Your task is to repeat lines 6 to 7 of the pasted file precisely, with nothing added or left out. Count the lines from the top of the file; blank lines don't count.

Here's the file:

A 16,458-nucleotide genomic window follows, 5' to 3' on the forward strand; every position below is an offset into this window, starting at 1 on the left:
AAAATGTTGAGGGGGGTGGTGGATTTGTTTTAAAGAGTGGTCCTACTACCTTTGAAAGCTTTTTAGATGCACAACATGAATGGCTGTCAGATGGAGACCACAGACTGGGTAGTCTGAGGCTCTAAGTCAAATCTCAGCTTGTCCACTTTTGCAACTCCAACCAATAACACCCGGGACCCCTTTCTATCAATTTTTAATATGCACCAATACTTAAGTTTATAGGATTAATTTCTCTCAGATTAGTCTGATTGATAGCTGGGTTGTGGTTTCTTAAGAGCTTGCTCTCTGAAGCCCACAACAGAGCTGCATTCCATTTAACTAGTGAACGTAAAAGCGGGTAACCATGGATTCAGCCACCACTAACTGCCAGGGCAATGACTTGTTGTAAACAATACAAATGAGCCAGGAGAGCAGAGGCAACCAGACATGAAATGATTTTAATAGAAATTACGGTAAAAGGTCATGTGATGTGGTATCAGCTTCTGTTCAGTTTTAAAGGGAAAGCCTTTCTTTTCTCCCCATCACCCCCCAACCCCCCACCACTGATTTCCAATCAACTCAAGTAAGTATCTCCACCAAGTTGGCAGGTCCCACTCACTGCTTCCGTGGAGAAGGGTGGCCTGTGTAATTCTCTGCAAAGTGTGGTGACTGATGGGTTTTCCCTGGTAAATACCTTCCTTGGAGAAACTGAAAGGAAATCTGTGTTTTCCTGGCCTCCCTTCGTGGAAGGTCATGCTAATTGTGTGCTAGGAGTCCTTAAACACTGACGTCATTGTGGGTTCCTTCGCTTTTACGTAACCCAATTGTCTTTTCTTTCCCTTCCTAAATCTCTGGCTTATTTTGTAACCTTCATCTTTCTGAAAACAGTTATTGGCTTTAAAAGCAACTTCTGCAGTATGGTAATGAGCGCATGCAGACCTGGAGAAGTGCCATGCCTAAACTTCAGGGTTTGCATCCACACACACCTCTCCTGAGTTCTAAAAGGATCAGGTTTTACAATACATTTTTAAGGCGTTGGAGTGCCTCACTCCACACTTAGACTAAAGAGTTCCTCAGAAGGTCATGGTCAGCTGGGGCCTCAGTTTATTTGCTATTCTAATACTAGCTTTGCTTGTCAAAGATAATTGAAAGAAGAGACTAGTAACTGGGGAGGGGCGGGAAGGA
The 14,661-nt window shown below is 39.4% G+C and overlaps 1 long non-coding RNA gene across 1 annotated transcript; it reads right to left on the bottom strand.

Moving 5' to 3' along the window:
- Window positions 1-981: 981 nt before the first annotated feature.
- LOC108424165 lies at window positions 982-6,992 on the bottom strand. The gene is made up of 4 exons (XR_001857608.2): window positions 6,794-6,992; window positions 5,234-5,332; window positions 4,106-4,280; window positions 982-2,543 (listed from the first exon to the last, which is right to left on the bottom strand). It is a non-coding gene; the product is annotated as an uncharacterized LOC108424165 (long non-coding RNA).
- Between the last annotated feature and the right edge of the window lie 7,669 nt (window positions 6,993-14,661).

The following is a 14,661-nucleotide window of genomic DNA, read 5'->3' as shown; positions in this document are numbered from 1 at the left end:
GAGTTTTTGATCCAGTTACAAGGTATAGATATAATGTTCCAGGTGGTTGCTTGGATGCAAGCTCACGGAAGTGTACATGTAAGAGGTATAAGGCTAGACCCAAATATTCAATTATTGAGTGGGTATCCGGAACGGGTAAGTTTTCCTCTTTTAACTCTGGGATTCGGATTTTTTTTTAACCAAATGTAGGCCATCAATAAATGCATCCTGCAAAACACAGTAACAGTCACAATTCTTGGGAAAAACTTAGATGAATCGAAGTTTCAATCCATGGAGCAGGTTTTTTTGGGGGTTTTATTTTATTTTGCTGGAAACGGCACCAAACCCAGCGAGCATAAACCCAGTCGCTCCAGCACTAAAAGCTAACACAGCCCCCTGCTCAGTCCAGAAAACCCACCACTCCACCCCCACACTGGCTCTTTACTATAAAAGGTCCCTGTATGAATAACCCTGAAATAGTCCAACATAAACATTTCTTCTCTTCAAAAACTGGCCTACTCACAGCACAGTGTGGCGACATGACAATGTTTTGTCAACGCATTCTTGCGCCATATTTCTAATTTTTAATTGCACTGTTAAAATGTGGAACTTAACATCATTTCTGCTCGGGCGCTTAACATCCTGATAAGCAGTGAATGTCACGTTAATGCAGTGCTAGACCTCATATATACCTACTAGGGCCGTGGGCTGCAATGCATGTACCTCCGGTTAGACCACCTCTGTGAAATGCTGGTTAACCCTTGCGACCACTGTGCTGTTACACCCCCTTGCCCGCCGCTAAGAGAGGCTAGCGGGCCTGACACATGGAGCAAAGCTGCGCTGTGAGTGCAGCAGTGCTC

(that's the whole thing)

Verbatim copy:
- LOC108424165 lies at window positions 982-6,992 on the bottom strand. The gene is made up of 4 exons (XR_001857608.2): window positions 6,794-6,992; window positions 5,234-5,332; window positions 4,106-4,280; window positions 982-2,543 (listed from the first exon to the last, which is right to left on the bottom strand). It is a non-coding gene; the product is annotated as an uncharacterized LOC108424165 (long non-coding RNA).
- Between the last annotated feature and the right edge of the window lie 7,669 nt (window positions 6,993-14,661).